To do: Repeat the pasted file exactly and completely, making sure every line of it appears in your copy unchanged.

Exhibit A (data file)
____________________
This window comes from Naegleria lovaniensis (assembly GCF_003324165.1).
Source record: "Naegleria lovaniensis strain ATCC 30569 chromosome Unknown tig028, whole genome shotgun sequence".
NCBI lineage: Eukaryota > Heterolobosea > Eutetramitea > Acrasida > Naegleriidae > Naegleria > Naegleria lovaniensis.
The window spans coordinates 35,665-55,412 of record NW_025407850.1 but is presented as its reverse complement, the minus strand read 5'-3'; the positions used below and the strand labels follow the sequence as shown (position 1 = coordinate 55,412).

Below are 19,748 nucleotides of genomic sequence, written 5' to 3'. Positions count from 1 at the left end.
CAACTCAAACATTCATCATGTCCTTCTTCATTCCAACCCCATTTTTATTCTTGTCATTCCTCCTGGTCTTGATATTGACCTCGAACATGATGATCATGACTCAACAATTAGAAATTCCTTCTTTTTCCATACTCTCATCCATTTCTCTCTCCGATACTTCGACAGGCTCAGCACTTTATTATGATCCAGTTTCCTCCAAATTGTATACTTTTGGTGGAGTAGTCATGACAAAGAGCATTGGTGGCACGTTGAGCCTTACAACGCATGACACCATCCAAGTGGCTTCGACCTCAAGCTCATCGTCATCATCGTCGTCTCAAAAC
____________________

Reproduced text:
This window comes from Naegleria lovaniensis (assembly GCF_003324165.1).
Source record: "Naegleria lovaniensis strain ATCC 30569 chromosome Unknown tig028, whole genome shotgun sequence".
NCBI lineage: Eukaryota > Heterolobosea > Eutetramitea > Acrasida > Naegleriidae > Naegleria > Naegleria lovaniensis.
The window spans coordinates 35,665-55,412 of record NW_025407850.1 but is presented as its reverse complement, the minus strand read 5'-3'; the positions used below and the strand labels follow the sequence as shown (position 1 = coordinate 55,412).

Below are 19,748 nucleotides of genomic sequence, written 5' to 3'. Positions count from 1 at the left end.
CAACTCAAACATTCATCATGTCCTTCTTCATTCCAACCCCATTTTTATTCTTGTCATTCCTCCTGGTCTTGATATTGACCTCGAACATGATGATCATGACTCAACAATTAGAAATTCCTTCTTTTTCCATACTCTCATCCATTTCTCTCTCCGATACTTCGACAGGCTCAGCACTTTATTATGATCCAGTTTCCTCCAAATTGTATACTTTTGGTGGAGTAGTCATGACAAAGAGCATTGGTGGCACGTTGAGCCTTACAACGCATGACACCATCCAAGTGGCTTCGACCTCAAGCTCATCGTCATCATCGTCGTCTCAAAAC